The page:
When I launched a product line called Corral, it was born out of the challenge to move quick enough to get products to the market. I worked with a lot of partners to solve this problem and close the gap between the idea and the end user. The Bay Area moves so quickly – you simply can’t wait three years to bring a table to the market.
Would you consider yourself more of an entrepreneur or a designer?
BH: I am on the path towards entrepreneurship in this new venture. As an independent designer, one has to be interested in business and marketing because they play such a large role in an effort’s success.
EP: I’ve always considered myself a design-entrepreneur. For the last fifteen years we have launched a lot of companies along the way. The most fun I have is that process of creating or building something – that can be a product or a company. Design can be performed in a lot of different ways, in a lot of different models. Launching a company is just another design problem.
Can you talk a little more about your approach?
BH: My approach has become more and more hands-on. I am making conscious decisions to test things to better understand how others are impacted by prototypes and designs. If I can get into the shop and figure out what it takes to build an idea – I can cut a lot of time out of the process. Another big part of my design process is to use materials and approaches that result in a competitively priced product. Things can be pretty and shiny – but if very few can afford them what is the use of that?
What is the biggest missed opportunity in our industry?
EP: I think many product designers miss the opportunity to engage with their market or customer. Four years ago we started doing more research driven design. We wanted to connect better to the user of our products – so we went out and talked to people who sit in the offices that we were targeting with our solutions. It helped us understand what they are going through and it helped us find new challenges to solve. I think the biggest miss is that more designers should get out of their studios and do their own research to help drive their design process.
BH: Something we are doing now is working within a spectrum of custom and standard products. A lot of firms do nothing but custom, others nothing but standard – no one has been really capitalizing on the middle. People want the uniqueness of something custom – but that carries with it a risk factor. It can be really expensive or not work well. I think there is something to the idea of engineering a product that we know works – but opens the door to others to put a custom touch on it without it needing to be fully custom. The magic lies somewhere in between.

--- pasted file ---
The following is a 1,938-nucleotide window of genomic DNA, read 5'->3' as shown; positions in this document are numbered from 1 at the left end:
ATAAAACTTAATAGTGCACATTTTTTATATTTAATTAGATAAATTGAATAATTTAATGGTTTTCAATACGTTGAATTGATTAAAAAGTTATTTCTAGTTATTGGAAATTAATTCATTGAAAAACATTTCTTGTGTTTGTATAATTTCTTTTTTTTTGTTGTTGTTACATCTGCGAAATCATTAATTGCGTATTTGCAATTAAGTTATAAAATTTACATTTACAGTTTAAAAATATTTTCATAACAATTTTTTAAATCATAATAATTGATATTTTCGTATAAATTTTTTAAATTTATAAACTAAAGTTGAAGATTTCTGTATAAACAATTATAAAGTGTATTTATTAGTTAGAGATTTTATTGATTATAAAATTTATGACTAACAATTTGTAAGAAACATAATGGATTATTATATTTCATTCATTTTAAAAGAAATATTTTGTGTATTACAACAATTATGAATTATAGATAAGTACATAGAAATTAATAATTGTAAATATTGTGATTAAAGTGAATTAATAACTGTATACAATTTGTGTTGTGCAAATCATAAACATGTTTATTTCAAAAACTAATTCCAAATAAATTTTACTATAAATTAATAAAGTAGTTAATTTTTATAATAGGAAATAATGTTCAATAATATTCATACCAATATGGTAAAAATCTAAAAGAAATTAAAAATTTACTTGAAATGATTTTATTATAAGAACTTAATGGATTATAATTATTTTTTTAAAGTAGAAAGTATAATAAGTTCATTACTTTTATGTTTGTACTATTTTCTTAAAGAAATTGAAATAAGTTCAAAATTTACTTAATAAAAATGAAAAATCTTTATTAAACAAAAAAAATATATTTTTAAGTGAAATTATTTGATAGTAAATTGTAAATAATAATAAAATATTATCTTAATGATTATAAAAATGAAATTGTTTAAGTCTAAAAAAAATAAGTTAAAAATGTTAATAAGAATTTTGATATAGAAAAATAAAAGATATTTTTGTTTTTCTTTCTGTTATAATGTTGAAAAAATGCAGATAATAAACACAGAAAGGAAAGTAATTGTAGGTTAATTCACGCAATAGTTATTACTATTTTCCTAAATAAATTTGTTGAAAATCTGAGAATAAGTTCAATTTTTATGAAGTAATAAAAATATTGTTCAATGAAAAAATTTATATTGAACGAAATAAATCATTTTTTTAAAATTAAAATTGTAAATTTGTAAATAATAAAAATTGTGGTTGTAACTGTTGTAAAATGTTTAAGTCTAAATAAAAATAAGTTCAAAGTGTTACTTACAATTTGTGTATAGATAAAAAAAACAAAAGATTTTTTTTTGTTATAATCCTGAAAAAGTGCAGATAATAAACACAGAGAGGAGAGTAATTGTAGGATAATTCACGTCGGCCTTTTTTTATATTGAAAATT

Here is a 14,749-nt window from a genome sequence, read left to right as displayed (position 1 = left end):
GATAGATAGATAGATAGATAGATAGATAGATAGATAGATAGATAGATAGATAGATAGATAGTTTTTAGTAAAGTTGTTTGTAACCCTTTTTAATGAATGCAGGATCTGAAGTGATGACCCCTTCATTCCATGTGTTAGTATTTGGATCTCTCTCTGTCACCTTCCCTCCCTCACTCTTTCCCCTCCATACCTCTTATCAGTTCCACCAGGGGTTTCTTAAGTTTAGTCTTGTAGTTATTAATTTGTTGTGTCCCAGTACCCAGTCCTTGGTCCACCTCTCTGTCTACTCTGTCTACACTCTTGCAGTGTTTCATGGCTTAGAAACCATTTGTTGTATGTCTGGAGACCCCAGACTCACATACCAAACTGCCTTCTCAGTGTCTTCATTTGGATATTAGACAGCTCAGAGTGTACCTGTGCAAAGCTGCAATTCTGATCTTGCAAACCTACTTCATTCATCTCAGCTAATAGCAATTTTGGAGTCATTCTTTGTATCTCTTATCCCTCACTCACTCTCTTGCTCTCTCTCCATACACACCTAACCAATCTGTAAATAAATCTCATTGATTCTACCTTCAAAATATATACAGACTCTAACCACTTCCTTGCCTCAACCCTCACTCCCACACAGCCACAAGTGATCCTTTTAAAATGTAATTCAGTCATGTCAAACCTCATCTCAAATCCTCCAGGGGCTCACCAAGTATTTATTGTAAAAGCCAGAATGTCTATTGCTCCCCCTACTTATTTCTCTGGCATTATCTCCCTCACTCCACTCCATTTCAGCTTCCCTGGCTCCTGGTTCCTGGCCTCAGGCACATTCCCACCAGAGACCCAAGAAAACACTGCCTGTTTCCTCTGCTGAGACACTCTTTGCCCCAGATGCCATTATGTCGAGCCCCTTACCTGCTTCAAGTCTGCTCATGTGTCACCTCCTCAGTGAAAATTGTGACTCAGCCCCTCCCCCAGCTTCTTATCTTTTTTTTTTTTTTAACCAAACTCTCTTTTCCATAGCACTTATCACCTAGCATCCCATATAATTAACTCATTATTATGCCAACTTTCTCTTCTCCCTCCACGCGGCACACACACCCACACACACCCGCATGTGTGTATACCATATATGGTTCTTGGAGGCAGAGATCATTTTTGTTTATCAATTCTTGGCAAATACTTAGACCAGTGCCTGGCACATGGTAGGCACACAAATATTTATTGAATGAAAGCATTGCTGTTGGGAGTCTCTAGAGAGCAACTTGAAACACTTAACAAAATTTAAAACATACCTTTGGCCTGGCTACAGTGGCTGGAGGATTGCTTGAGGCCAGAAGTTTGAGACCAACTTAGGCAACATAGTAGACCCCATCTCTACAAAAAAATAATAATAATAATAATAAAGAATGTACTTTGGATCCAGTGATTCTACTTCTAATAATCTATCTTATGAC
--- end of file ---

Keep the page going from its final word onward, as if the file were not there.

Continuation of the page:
What has been your biggest struggle?
EP: Supply chain is always a struggle. Especially finding vendors since we work in so many materials. And, people are really busy right now. Working in three time zones can also be challenging at times.
BH: Maintaining great communication. There are many people involved in the process from concept to reality. You are always going to face adversity. Everyone is working hard, stressed out, burning the midnight oil. If you don’t have good communication – even at the high point, things can still fall apart.
What else drives you?
BH: Making a positive difference in the way people work, through furniture. I want the products I develop to encourage productivity in the workplace, even if that means doing so quietly in the background.
EP: I want to be able to present a different take on contract furnishings – to create distinct products that celebrate an American design aesthetic. Right now our studio is very interested in exploring the notion of American design with our work and with the different designers we collaborate with. We are looking to create something different but with a commonality that holds it all together. We have such a rich design history here in the U.S. I wonder how we can shine a light on it and move this aesthetic forward. This is a place of so much diversity and I want to explore how we can show that through design.
Learn more about Pair in the first issue of ONELOOK magazine.
Interview by Christopher M. Good & Ivy Cheuk
Download our PREMEIRE issue of ONELOOK Here.